"The reason he liked the bass guitar was the Barney Miller show, a comedy cop show, which started off with a bass solo. And Cliff just loved that bass solo and he wanted to get the same sound that was in that show." Read more and watch the full videohere.
Speaking about the direction of Transit Blues, frontman Mike Hranica tells Clrvynt: "When I hear older Prada recordings and such, this super-clean auto-tune bullsh*t kicks in, and I kind of quiver. Like, 'Why is that there? What's the point?'
"With 2009's Roots Above And Branches Below is where I started writing 'choruses' with all screaming because I liked that in heavier music, and then on Space, the singing came out of left field. Hopefully with Transit Blues, it's a bit more where it's this element that's very organic, as opposed, 'Here's the pop chorus, ta-da.'"
The Devil Wears Prada will embark on a North American tour in October with Memphis May Fire, Silverstein and Like Moths To Flames. They'll hit the road with drummer Giuseppe Capolupo. Watch the videohere.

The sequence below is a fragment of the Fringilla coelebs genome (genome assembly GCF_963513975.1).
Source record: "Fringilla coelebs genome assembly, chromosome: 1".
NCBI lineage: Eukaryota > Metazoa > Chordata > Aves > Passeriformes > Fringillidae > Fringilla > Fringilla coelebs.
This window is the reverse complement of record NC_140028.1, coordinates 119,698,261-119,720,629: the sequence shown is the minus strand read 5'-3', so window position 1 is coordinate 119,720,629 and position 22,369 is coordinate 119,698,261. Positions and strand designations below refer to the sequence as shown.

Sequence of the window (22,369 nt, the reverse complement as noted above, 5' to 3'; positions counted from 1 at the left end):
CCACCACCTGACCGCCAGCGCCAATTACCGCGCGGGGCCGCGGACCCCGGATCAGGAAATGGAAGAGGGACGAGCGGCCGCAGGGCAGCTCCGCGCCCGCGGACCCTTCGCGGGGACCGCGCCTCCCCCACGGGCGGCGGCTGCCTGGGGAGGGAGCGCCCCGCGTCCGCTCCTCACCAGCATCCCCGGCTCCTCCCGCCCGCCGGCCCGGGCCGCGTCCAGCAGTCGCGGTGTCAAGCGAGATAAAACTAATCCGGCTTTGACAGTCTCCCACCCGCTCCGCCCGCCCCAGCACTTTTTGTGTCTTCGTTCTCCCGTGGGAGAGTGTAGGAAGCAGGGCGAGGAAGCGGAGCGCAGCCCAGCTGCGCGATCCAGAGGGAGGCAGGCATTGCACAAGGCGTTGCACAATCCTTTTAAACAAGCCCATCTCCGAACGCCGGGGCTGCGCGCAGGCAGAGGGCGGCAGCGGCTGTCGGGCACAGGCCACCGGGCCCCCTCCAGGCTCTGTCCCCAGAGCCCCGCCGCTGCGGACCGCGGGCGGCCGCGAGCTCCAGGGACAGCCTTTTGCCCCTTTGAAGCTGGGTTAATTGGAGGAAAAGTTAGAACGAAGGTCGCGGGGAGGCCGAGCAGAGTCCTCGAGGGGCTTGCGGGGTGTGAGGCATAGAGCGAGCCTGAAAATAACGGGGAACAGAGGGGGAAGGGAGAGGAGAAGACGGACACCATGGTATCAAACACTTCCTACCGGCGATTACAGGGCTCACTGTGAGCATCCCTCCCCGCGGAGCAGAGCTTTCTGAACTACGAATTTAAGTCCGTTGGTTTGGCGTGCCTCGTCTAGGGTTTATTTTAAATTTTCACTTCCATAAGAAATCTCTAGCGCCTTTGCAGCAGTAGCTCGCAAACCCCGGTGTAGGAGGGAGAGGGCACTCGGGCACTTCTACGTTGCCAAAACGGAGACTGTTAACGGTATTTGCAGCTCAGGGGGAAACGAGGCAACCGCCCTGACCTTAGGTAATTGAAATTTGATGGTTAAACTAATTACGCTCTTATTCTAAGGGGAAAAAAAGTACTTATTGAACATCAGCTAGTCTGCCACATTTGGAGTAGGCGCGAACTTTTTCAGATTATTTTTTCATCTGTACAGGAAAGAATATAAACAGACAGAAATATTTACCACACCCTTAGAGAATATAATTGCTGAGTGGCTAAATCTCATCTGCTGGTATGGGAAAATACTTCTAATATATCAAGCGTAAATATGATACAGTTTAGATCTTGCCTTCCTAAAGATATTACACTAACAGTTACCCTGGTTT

Bogdanowicz tells Prog: "In No Man's Land we see our soldier going in to battle for the first time. It's dark, terrifying, and violent - and something happens to his soul. He becomes trapped in this darkness, never to return. The feeling of utter despair and death becomes his new home.
"The music in this song takes the listener on the dreaded journey, and by the time we hear Fred Schendel and Steve Babb's vocals at the end, it's sheer evil."
She says of the album experience: "It's ignited the desire to be the person that runs to someone's mess and be a part of helping them get out of the trenches. It's been done for me - I've been rescued from my mess.
"Singing the last two songs on the album stirred this powerful feeling of love in me, to go and show hope and love to someone who feels trapped.
"That may seem vain or naive. But I know there's validity in humbling ourselves, in order to meet someone where they are, and show sacrificial love. In my opinion that's the overwhelming theme of the album." Stream the songhere.
The band confirmed the title via SiriusXM at the weekend. Guitarist Mark Heylmun recently said: "The record's going to be natural, raw and f***ing pissed. It's going to be exactly what music needs, which is some f***ing heart. Some f***ing blood. Some real f***ing give-a-sh*t passion.
"It's not going to be full of computer trickery. It's not going to sound like all the ProTools ninjas and Logic ninjas. We recorded with tape on this record. There's real music, it's not samples. We went for a record that speaks for us and really exemplifies where we're at as a band.
"It's going to be something else for people to witness - like a car accident they can't keep their eyes off." Read morehere.